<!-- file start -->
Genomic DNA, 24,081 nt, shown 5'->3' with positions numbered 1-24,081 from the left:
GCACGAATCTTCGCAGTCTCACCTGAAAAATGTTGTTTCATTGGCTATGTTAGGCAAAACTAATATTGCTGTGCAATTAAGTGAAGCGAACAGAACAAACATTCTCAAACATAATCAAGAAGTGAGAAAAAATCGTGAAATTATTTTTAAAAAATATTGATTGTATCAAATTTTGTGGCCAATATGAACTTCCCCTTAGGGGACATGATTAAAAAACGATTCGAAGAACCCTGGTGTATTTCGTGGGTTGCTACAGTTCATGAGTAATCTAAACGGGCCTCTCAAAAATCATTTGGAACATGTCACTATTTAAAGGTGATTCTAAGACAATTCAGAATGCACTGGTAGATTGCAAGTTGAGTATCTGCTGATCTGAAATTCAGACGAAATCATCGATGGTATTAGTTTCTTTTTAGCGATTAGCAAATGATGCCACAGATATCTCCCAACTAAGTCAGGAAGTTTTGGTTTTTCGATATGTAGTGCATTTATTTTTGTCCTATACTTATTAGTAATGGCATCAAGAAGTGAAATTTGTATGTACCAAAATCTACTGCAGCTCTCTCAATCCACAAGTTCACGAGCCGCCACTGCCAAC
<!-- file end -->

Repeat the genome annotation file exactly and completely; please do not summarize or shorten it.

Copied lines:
Genomic DNA, 24,081 nt, shown 5'->3' with positions numbered 1-24,081 from the left:
GCACGAATCTTCGCAGTCTCACCTGAAAAATGTTGTTTCATTGGCTATGTTAGGCAAAACTAATATTGCTGTGCAATTAAGTGAAGCGAACAGAACAAACATTCTCAAACATAATCAAGAAGTGAGAAAAAATCGTGAAATTATTTTTAAAAAATATTGATTGTATCAAATTTTGTGGCCAATATGAACTTCCCCTTAGGGGACATGATTAAAAAACGATTCGAAGAACCCTGGTGTATTTCGTGGGTTGCTACAGTTCATGAGTAATCTAAACGGGCCTCTCAAAAATCATTTGGAACATGTCACTATTTAAAGGTGATTCTAAGACAATTCAGAATGCACTGGTAGATTGCAAGTTGAGTATCTGCTGATCTGAAATTCAGACGAAATCATCGATGGTATTAGTTTCTTTTTAGCGATTAGCAAATGATGCCACAGATATCTCCCAACTAAGTCAGGAAGTTTTGGTTTTTCGATATGTAGTGCATTTATTTTTGTCCTATACTTATTAGTAATGGCATCAAGAAGTGAAATTTGTATGTACCAAAATCTACTGCAGCTCTCTCAATCCACAAGTTCACGAGCCGCCACTGCCAAC